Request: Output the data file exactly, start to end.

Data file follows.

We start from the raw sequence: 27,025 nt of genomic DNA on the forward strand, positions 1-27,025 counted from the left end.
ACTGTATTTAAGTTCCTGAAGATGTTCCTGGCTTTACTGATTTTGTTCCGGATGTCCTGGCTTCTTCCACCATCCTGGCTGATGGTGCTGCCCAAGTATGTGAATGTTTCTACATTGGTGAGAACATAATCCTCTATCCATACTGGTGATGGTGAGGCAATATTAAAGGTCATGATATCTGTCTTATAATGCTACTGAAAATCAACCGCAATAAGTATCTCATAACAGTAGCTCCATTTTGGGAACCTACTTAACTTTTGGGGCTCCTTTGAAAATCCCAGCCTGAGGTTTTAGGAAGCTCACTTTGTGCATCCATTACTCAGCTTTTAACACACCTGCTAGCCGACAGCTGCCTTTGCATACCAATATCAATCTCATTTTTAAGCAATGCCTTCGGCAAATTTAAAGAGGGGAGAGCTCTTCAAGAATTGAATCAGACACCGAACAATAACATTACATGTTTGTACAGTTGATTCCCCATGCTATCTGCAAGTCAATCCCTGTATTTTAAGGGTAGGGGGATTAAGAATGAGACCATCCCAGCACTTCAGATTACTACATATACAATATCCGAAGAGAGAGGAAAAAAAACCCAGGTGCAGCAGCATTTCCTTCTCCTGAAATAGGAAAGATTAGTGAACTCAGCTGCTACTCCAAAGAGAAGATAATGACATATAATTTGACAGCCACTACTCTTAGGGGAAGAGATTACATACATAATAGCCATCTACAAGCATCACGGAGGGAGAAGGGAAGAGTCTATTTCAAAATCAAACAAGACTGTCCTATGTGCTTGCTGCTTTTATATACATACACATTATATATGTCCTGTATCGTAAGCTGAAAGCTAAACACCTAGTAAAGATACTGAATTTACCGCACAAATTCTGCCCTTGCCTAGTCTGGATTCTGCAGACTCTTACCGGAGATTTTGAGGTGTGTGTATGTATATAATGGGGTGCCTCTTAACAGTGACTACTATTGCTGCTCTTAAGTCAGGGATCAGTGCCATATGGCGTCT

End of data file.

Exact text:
We start from the raw sequence: 27,025 nt of genomic DNA on the forward strand, positions 1-27,025 counted from the left end.
ACTGTATTTAAGTTCCTGAAGATGTTCCTGGCTTTACTGATTTTGTTCCGGATGTCCTGGCTTCTTCCACCATCCTGGCTGATGGTGCTGCCCAAGTATGTGAATGTTTCTACATTGGTGAGAACATAATCCTCTATCCATACTGGTGATGGTGAGGCAATATTAAAGGTCATGATATCTGTCTTATAATGCTACTGAAAATCAACCGCAATAAGTATCTCATAACAGTAGCTCCATTTTGGGAACCTACTTAACTTTTGGGGCTCCTTTGAAAATCCCAGCCTGAGGTTTTAGGAAGCTCACTTTGTGCATCCATTACTCAGCTTTTAACACACCTGCTAGCCGACAGCTGCCTTTGCATACCAATATCAATCTCATTTTTAAGCAATGCCTTCGGCAAATTTAAAGAGGGGAGAGCTCTTCAAGAATTGAATCAGACACCGAACAATAACATTACATGTTTGTACAGTTGATTCCCCATGCTATCTGCAAGTCAATCCCTGTATTTTAAGGGTAGGGGGATTAAGAATGAGACCATCCCAGCACTTCAGATTACTACATATACAATATCCGAAGAGAGAGGAAAAAAAACCCAGGTGCAGCAGCATTTCCTTCTCCTGAAATAGGAAAGATTAGTGAACTCAGCTGCTACTCCAAAGAGAAGATAATGACATATAATTTGACAGCCACTACTCTTAGGGGAAGAGATTACATACATAATAGCCATCTACAAGCATCACGGAGGGAGAAGGGAAGAGTCTATTTCAAAATCAAACAAGACTGTCCTATGTGCTTGCTGCTTTTATATACATACACATTATATATGTCCTGTATCGTAAGCTGAAAGCTAAACACCTAGTAAAGATACTGAATTTACCGCACAAATTCTGCCCTTGCCTAGTCTGGATTCTGCAGACTCTTACCGGAGATTTTGAGGTGTGTGTATGTATATAATGGGGTGCCTCTTAACAGTGACTACTATTGCTGCTCTTAAGTCAGGGATCAGTGCCATATGGCGTCT